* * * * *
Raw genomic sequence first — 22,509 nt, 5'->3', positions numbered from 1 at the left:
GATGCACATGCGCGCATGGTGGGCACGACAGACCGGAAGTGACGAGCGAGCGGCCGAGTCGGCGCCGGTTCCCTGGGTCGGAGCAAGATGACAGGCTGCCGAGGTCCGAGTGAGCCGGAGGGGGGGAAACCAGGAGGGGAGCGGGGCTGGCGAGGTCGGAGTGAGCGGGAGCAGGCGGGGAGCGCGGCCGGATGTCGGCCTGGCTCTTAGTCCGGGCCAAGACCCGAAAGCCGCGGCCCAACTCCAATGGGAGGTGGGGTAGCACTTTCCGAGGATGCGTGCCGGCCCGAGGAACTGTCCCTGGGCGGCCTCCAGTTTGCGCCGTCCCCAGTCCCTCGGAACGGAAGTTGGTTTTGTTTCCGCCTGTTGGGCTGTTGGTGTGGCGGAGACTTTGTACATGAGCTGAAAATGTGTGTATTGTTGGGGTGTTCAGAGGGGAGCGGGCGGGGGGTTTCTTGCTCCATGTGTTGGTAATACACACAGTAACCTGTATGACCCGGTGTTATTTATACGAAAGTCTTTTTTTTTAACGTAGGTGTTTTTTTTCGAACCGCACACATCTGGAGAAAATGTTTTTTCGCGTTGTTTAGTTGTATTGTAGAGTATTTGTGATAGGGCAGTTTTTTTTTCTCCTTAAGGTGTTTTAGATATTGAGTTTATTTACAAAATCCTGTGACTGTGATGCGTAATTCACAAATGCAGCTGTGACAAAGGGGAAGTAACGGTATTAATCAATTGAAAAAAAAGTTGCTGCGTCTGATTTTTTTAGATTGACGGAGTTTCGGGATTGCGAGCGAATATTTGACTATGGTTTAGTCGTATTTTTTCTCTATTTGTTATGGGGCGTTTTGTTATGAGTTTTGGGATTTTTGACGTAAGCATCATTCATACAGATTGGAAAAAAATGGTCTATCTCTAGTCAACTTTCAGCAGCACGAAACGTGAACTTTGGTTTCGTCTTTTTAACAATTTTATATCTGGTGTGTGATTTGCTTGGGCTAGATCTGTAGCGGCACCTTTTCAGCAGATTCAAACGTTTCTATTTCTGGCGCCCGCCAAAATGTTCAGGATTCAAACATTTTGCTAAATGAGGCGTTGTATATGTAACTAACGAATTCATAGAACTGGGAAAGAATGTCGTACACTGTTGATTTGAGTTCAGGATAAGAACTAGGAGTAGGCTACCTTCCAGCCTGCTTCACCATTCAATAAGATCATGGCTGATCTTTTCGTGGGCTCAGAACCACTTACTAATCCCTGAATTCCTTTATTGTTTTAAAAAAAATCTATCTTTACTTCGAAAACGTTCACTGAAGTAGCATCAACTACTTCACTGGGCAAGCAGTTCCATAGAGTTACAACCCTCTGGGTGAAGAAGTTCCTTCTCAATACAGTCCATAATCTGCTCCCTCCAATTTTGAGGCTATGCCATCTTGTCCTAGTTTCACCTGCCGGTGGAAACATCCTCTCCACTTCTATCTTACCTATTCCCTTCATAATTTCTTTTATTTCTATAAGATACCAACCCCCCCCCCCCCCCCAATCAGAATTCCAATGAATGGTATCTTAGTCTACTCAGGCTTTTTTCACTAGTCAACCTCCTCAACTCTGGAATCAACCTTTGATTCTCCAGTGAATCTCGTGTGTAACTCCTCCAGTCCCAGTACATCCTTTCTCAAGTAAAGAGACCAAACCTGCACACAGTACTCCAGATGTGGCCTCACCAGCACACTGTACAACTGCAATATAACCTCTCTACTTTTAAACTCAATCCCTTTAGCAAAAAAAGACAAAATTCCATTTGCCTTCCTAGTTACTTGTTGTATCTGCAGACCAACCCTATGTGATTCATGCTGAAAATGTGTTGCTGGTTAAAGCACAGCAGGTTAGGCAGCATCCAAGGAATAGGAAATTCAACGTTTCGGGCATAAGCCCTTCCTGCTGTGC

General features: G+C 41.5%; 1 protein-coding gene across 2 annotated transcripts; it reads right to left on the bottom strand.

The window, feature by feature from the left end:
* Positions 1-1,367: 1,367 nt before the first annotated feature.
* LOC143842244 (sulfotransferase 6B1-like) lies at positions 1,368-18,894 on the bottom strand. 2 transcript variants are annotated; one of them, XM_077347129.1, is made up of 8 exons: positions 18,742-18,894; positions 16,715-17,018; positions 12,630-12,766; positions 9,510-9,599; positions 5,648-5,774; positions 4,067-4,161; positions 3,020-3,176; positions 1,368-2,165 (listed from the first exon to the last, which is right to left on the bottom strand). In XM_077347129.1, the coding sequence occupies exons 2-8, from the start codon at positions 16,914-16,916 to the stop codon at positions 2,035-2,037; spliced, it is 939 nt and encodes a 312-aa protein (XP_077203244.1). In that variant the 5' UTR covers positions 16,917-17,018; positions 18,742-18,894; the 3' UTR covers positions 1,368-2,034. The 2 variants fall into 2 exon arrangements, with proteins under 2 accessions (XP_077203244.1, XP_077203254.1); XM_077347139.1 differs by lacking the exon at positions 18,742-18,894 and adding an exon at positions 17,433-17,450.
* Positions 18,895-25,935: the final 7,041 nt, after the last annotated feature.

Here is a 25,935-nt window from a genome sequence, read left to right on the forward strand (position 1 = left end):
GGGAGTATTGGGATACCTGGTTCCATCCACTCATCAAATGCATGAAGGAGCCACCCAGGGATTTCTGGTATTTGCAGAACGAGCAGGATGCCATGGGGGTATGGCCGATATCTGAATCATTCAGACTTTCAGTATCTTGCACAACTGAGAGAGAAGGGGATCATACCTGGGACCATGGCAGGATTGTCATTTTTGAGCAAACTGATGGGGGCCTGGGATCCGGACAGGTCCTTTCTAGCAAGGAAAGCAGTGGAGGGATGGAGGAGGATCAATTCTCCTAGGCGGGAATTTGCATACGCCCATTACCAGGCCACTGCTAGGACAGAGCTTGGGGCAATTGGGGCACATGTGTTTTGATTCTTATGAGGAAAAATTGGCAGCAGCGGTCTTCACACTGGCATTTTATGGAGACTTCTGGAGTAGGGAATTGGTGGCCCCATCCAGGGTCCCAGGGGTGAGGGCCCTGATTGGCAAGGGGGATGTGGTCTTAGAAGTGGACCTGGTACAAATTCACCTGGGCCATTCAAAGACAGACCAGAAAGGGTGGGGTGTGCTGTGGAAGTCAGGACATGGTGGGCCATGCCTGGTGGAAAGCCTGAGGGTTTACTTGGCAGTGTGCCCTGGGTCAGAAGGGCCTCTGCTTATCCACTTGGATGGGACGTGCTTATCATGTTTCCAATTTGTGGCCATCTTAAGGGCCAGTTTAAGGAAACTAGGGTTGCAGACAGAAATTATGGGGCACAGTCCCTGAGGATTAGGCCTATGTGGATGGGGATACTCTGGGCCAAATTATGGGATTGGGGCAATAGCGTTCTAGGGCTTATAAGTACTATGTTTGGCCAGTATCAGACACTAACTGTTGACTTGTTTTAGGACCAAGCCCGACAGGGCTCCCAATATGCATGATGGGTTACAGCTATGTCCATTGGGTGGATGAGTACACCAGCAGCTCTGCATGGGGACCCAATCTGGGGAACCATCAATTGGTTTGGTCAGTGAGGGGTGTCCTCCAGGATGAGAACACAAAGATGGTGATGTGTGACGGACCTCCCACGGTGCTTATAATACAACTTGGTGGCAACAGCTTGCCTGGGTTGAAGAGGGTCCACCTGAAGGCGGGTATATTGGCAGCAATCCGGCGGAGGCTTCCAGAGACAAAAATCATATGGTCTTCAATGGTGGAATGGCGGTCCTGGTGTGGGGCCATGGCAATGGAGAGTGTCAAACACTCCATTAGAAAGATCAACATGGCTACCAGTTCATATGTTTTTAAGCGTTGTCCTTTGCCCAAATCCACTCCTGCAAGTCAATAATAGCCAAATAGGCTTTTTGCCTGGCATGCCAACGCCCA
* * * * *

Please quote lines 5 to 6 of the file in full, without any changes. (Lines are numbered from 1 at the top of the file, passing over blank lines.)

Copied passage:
* Positions 1-1,367: 1,367 nt before the first annotated feature.
* LOC143842244 (sulfotransferase 6B1-like) lies at positions 1,368-18,894 on the bottom strand. 2 transcript variants are annotated; one of them, XM_077347129.1, is made up of 8 exons: positions 18,742-18,894; positions 16,715-17,018; positions 12,630-12,766; positions 9,510-9,599; positions 5,648-5,774; positions 4,067-4,161; positions 3,020-3,176; positions 1,368-2,165 (listed from the first exon to the last, which is right to left on the bottom strand). In XM_077347129.1, the coding sequence occupies exons 2-8, from the start codon at positions 16,914-16,916 to the stop codon at positions 2,035-2,037; spliced, it is 939 nt and encodes a 312-aa protein (XP_077203244.1). In that variant the 5' UTR covers positions 16,917-17,018; positions 18,742-18,894; the 3' UTR covers positions 1,368-2,034. The 2 variants fall into 2 exon arrangements, with proteins under 2 accessions (XP_077203244.1, XP_077203254.1); XM_077347139.1 differs by lacking the exon at positions 18,742-18,894 and adding an exon at positions 17,433-17,450.